Saint Laurent Rive Droite

The place where the Colette once used to be, now is the location for Saint Laurent Rive Droite. Thought up as a retail destination, it’s the concept store curated by Saint Laurent’s creative director Anthony Vaccarello. The Rive Droite name takes its inspiration from Saint Laurent’s Rive Gauche, the line that introduced Yves’s unique way of combining prêt-à-porter and luxury fashion with the opening of his first boutique in Paris back in 1966. The store space is built around the idea of a cultural experience, showcased through different events such as exhibitions, performances and artistic exchanges. The products on sale are also exclusive to the space, offering rare books, vintage record players, condoms, skate-boards and toy cars. I went there to see what all the buzz is about. It’s a chic store, filled with French design classics and gorgeous clothes, that’s for sure. But then, it feels like another YSL store. So when I read that “it’s better than Colette”… well, it’s definitely not.

213 rue saint Honoré

All photos by Edward Kanarecki.

(P.S. If you are inspired by my Parisian coverage, I’m really happy about, but please have in mind that now isn’t a safe time for any sorts of travelling. Stay at home!)

Dover Street Parfums Market

25 years after the launch of the first Comme des Garçons perfume, 15 years after opening the first Dover Street Market in London, Comme des Garçons opens Dover Street Parfums Market in Paris. It’s a place you never knew you needed so much. Located two minutes from Musée Picasso, this outpost of DSM is dedicated to beauty with a selection of perfumes, cosmetic and make-up brands from around the world. From avant-garde independent young labels (Kerosene, 19-69, Ormaie…) to the most established and classic references, it’s an explosion of scents, sounds and textures. Skincare, body and hair care products are also part of the proposal, with a majority of sustainable and organic brands aimed for all the human spectrum. It’s about authencity, diversity, originality and inclusivity. Special guests include Gucci with its Alchemist’s Garden line; Byredo’s unique corner; events by MAC cosmetics (and their Instagram-big Comme Des Garçons tattoo kit available only here); Julien D’Ys’ hair installations; and Thom Browne who is about to launch his very first perfume range entitled 09.27.65. Dover Street Parfums Market has no commercial visuals, logos or gifts with purchases. As for the interior, Rei Kawakubo designed a forest of pillars with egg shaped shelves carved within them. Mainstream beauty stores and department stores are becoming even more bleak and charmless in my eyes now.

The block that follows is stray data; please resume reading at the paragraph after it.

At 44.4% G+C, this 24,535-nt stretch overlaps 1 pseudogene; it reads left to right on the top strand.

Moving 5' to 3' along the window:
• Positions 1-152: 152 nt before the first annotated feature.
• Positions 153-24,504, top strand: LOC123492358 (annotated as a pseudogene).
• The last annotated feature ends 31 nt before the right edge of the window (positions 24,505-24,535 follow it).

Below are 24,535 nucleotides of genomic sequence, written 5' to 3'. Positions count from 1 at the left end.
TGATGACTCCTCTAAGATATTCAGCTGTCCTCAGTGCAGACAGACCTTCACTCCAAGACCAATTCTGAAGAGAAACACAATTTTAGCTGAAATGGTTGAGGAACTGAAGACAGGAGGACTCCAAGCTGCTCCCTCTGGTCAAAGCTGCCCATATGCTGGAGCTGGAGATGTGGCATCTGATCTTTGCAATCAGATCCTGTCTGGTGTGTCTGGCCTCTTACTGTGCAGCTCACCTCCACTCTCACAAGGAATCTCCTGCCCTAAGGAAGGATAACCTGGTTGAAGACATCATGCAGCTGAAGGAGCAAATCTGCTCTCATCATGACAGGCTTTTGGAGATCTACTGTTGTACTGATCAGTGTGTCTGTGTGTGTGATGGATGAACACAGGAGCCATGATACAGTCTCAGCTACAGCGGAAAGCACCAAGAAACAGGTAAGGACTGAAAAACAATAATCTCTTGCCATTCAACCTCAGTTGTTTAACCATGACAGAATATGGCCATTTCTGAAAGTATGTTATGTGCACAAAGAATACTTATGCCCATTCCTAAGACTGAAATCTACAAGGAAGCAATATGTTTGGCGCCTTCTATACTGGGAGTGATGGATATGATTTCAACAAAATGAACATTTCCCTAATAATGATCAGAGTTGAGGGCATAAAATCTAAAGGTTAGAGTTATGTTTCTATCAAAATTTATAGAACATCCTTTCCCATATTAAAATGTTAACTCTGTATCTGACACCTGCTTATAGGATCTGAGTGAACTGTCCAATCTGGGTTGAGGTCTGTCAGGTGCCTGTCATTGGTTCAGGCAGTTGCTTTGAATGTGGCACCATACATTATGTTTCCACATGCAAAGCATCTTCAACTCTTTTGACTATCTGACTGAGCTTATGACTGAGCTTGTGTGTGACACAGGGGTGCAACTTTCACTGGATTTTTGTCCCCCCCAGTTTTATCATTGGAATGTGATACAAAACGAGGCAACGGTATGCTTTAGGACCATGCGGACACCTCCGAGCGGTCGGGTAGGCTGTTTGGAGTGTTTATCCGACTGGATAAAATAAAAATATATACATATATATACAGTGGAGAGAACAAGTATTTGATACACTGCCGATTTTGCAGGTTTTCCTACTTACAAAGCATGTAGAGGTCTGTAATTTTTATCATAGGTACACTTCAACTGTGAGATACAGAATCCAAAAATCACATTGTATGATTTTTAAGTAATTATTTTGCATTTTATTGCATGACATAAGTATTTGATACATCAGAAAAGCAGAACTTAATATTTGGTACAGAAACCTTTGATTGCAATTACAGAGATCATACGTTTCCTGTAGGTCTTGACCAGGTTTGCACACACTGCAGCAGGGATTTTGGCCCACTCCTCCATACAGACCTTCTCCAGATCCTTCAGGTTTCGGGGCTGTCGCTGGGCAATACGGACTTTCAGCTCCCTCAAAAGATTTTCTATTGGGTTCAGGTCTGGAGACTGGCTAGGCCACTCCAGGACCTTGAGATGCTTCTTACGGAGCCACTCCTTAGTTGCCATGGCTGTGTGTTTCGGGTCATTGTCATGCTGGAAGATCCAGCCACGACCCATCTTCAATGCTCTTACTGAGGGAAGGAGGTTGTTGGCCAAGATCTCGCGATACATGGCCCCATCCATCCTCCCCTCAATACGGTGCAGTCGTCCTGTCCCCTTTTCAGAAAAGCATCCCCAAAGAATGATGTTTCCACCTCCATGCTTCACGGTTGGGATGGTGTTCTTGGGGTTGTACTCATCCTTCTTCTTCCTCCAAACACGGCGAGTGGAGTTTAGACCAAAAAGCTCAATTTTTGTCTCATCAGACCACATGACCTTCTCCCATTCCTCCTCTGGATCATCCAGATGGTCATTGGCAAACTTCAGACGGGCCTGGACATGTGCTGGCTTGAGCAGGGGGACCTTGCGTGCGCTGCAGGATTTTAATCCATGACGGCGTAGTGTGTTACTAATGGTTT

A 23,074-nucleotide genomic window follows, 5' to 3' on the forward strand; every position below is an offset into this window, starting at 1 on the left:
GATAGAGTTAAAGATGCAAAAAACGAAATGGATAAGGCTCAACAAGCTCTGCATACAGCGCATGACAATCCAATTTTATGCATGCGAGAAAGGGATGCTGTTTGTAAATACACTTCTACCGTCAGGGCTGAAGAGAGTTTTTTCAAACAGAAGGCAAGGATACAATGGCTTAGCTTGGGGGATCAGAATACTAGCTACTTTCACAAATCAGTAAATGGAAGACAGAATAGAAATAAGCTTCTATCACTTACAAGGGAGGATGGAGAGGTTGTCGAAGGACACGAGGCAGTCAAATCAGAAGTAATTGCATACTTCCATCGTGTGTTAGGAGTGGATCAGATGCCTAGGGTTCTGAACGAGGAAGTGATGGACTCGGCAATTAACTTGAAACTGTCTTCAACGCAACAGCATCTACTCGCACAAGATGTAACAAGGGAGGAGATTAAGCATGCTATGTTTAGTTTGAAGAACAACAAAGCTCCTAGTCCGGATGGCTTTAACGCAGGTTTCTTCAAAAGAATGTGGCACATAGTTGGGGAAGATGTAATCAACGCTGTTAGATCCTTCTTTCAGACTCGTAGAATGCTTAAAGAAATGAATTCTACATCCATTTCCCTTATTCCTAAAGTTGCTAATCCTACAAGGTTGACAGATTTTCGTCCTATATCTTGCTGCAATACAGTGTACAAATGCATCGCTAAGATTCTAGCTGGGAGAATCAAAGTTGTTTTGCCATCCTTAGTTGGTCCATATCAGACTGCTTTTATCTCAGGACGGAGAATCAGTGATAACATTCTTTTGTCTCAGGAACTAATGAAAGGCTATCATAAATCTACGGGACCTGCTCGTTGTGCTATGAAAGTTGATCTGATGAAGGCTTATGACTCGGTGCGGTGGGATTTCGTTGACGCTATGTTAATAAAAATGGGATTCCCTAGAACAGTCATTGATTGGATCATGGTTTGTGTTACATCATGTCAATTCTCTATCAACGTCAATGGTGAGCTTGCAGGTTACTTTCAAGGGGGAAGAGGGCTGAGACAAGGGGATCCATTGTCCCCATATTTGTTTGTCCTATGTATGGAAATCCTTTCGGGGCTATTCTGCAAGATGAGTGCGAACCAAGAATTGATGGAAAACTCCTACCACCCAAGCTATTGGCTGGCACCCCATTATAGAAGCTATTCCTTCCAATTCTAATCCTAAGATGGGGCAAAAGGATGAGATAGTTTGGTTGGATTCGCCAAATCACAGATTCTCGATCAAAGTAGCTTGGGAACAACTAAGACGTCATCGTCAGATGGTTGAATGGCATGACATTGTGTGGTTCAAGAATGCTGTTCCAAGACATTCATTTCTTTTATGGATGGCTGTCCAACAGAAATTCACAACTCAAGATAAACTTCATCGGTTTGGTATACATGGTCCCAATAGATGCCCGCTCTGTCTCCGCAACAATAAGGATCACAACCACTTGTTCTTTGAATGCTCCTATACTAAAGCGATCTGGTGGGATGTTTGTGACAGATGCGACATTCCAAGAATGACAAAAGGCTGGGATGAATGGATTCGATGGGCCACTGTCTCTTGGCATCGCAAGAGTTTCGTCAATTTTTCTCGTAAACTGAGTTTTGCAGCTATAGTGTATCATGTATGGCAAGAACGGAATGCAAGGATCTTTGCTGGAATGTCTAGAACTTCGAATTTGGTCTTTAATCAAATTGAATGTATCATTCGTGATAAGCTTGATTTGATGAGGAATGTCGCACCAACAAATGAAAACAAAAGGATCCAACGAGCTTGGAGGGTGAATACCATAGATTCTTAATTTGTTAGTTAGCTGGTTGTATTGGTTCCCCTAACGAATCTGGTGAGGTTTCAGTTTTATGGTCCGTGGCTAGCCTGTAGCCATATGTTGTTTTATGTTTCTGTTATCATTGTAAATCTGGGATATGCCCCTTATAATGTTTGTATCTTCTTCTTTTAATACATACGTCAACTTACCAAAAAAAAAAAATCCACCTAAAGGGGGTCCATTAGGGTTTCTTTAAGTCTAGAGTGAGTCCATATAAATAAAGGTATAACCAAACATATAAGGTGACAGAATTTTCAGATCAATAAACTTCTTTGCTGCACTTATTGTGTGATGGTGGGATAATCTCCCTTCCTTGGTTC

11 bis rue Elzevir / Paris

Sottsass’ Carlton Shelf

Carlton room divider, designed in 1981 by Ettore Sottsass, in wood and plastic laminate. The vivid colors and seemingly random interplay of solids and voids suggest avant-garde painting and sculpture. The ultimate dream, seen at The Store X Soho House in Berlin.

The Row Stores

There’s quite a lot of The Row on the journal this week. Blame it on Ashley and Mary-Kate Olsen‘s universe, which is so, so… perfect. Their Los Angeles and New York stores aren’t any news, but posting about them is pure pleasure. Getting the details right is pretty much a full-time occupation for the Olsens. You know that from seeing their collections, for both, women and men. You realize it even more once you see (or are lucky enough to visit) their store interiors. In Los Angeles, the space unfolds at ground level in a personal, quiet way, where one minute you can’t tear your eyes away from a cashmere robe, only to have some exquisite chair begging for your attention the next. As Ashley put it in her own words for Vogue, “in Los Angeles, it’s all about mid-century homes and growing up, it was glass and water and trees.” They opened their second store in New York, the city where the designers are based. Having lived in New York now for 12 years, the Olsens wanted the store to very much feel like a home. Located in a townhouse, with a Jean Michel Basquiat canvas on the wall for instance, it’s a sort of dream-house filled with the finest garments. Induldge yourself in all this The Row goodness by scrolling down to the stores’ images…

8440 Melrose Place / Los Angeles

17 East 71st Street / New York

All photos courtesy of The Row.

 

Lemaire in Paris